To address aging infrastructure in its Irving, Texas-based data center and create a foundation for its revved-up growth strategy, MetLife Bank (Bridgewater, N.J.; more than $16.5 billion in assets) has embarked on an 18-month project to outsource data center operations to Jacksonville, Fla.-based Fidelity National Information Services (FIS) and move all of its applications to an FIS-operated data center in Little Rock, Ark. MetLife Bank CIO Mark LaPenta recently spoke with BS&T about the drivers and goals of the new strategies, and the results so far.
How is MetLife Bank's data center strategy changing?
LaPenta: When we acquired mortgage capabilities and a platform in fall 2008, market conditions did not afford companies to spend capital on infrastructure improvements. We went through a "rent, buy or build analysis" and felt our capital dollars were better spent on renting data center capabilities as opposed to reinvesting, reinventing or refreshing the current data center. ... It did not make sense to want to spend capital on what boils down to a very critical foundational utility, but a utility nonetheless. So we decided to outsource most of the data center capabilities and also take advantage of newer technologies in that space. For instance, ... [we're moving to] a virtualized environment. It gives you economies of scale; you can reduce 1,000 [servers] to 80. That saves electricity, it saves costs, it makes it easier to manage, and those savings are passed along to us, the client.
In addition, the bank has an aggressive three-year growth strategy -- we really wanted a platform that could scale almost on the fly [and provide] capacity on demand as our bank grew. In times when the mortgage [business is] cyclical and volatile, we could also ratchet down capacity so we could manage costs better, as opposed to one fixed infrastructure instance that you're going to pay for, regardless of the market volume size.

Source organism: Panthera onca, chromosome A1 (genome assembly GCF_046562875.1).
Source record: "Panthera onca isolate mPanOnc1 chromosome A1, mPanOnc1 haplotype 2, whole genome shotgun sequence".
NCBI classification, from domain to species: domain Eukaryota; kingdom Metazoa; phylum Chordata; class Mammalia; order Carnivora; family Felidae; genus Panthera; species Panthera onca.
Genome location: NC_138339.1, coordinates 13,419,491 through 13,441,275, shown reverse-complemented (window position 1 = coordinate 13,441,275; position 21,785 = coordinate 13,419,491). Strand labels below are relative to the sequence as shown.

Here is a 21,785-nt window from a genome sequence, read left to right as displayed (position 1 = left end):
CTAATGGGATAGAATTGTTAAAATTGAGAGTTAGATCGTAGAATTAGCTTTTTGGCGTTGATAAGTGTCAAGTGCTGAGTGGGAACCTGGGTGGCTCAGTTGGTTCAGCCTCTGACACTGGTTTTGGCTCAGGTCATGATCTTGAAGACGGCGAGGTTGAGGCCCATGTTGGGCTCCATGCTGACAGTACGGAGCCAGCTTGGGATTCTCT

How does MetLife Bank's data center strategy relate to that of its parent, insurance company MetLife?
LaPenta: Even though [we are] moving to a more federated model, we continue to leverage the power of a Fortune 40 [company] where appropriate. There are still certain capabilities, like network, email or payroll, that don't make sense or don't have value to diversify for a bank, and we still leverage the power of the great parent we have. But in the case of the bank's applications, which are ... different from the needs of an insurance giant, we had our own data center, [and] we did have certain applications that were already outsourced in a SaaS or ASP [arrangement].
Our new model is "pay by the drink," with some minimums, so [capacity] can grow as the business grows. We're also getting a savings out of this; had we put the capital into reinvesting or refreshing our own data center, it would not have been as cost effective compared to going to an outsourcer, which can leverage certain economies of scale.
What are some of the lessons learned so far?